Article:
No. 2784 Philadelphia, 1981, Appeal from Judgment of Sentence of the Court of Common Pleas, Criminal Division, of Delaware County at No. 1406-81.
Eugene A. Bonner, Media, for appellant.
Helen T. Kane, Assistant District Attorney, Media, for Commonwealth, appellee.
Cavanaugh, Rowley and Watkins, JJ. Rowley, J., concurs in result.
Appellant, Juan Pagan, was convicted by the Honorable Clement J. McGovern, Jr., of possession of a controlled substance, 35 P.S. § 780-113(a)(16), and possession with intent to deliver a controlled substance, 35 P.S. § 780-113(a)(30). Following the denial of post-verdict motions, appellant was sentenced to pay a $500 fine for the former offense and to undergo imprisonment for two to twenty-three months for the latter. In this appeal, appellant raises several claims, all of which were considered and rejected below. For the following reasons, we affirm the judgment
of sentence for possession of a controlled substance and reverse the judgment of sentence for possession with intent to deliver a controlled substance.
Appellant's principal claim is that the evidence supporting his convictions was insufficient, contrary to the law and evidence and against the weight of the evidence. In deciding the sufficiency of evidence, we must accept as true all the evidence, and the reasonable inferences therefrom, upon which the factfinder could have based its verdict and then ask whether that evidence, viewed in a light most favorable to the Commonwealth as verdict winner, was sufficient to prove guilt beyond a reasonable doubt. Commonwealth v. Stasiak, 305 Pa. Super. 257, 263, 451 A.2d 520, 523 (1982); Commonwealth v. Banahasky, 250 Pa. Super. 495, 499, 378 A.2d 1257, 1259 (1977). We agree with the lower court's conclusion that the evidence supports appellant's conviction of possession of a controlled substance and feel that no further discussion is warranted.*fn1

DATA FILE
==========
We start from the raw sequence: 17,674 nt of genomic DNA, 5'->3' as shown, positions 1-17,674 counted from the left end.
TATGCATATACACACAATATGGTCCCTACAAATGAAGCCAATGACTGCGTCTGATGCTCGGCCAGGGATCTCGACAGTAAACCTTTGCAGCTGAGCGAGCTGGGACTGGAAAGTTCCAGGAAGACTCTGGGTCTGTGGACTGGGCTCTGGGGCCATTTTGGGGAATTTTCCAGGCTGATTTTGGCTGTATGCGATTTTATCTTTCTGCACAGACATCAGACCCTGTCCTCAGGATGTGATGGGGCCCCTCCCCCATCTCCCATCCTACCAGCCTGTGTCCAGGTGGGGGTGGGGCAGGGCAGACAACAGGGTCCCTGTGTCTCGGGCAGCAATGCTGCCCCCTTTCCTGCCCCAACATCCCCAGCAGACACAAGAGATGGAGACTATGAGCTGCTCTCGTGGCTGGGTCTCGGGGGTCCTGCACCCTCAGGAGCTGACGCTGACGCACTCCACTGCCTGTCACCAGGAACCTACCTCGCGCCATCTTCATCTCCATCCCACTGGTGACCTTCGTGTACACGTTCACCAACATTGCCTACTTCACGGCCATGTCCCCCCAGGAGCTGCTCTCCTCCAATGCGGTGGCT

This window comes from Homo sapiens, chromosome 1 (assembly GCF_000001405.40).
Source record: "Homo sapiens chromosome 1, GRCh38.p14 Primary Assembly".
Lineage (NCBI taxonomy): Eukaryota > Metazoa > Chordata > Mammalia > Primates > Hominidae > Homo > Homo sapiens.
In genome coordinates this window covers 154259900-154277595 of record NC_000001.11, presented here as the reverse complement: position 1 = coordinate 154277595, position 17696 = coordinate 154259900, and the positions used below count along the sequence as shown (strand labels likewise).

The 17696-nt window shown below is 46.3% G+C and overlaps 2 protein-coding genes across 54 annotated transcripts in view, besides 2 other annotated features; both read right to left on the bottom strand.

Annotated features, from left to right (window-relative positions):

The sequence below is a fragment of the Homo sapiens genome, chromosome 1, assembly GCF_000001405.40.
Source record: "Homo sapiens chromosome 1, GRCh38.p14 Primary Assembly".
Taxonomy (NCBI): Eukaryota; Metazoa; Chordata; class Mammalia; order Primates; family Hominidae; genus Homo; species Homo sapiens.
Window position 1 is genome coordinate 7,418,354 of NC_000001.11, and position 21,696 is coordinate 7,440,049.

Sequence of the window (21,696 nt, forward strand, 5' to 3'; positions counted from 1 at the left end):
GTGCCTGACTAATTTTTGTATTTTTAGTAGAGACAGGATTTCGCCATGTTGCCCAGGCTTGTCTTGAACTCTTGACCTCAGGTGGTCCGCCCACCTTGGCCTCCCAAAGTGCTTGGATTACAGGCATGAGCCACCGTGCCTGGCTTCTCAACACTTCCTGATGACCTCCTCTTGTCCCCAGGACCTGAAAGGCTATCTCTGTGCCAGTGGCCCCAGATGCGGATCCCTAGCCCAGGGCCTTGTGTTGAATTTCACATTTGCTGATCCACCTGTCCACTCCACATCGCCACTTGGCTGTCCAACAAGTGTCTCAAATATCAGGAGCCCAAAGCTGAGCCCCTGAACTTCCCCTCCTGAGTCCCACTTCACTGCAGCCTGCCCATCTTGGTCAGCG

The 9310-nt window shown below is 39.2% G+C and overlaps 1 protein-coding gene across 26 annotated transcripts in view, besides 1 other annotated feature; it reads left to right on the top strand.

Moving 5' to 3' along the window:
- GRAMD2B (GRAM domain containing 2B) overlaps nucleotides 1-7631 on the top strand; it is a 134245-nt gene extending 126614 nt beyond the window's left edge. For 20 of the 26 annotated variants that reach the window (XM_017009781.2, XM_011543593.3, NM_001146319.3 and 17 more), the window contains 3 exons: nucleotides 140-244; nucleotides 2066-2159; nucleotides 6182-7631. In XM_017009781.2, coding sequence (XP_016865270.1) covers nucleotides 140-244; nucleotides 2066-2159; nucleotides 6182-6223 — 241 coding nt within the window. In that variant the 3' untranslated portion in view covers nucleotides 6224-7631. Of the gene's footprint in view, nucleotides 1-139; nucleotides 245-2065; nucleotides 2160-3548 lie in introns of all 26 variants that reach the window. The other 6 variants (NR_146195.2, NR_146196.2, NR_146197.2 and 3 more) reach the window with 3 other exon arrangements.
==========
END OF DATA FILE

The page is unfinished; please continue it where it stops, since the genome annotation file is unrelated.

However, we cannot agree with the court's determination that the evidence also justifies appellant's conviction of possession with intent to deliver a controlled substance. Only 19.9 grams of marijuana (less than one ounce) were discovered inside the searched premises, well below
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the quantity considered to constitute a "small amount." 35 P.S. § 780-113(a)(31).*fn2 An inference of intent to deliver may be drawn from a large quantity of controlled substances, Commonwealth v. Bowermaster, 297 Pa. Super. 444, 444 A.2d 115 (1982) (4.1 pounds of marijuana); Commonwealth v. Chamberlain, 277 Pa. Super. 503, 419 A.2d 1261 (1980) (over ten pounds of marijuana); Commonwealth v. Hunt, 256 Pa. Super. 140, 389 A.2d 640 (1978) (approximately one-half pound of marijuana); Commonwealth v. Harmes, 255 Pa. Super. 147, 386 A.2d 551 (1978) (seven pounds of marijuana); Commonwealth v. Kishbach, 247 Pa. Super. 557, 373 A.2d 118 (1976) (one-quarter pound of marijuana, ten "hits" of morphine and one hundred "hits" of acid). Similarly, the absence of an intent to deliver may be inferred where, as here, only a small amount of a controlled substance has been discovered. We note that the Commonwealth failed to present any evidence that possession of 19.9 grams of marijuana would be a quantity consistent with delivery for sale. See Commonwealth v. Asbury, 312 Pa. Super. 357, 458 A.2d 999 (1983) (insufficient evidence of possession with intent to deliver: 31 pills of prazepam and ...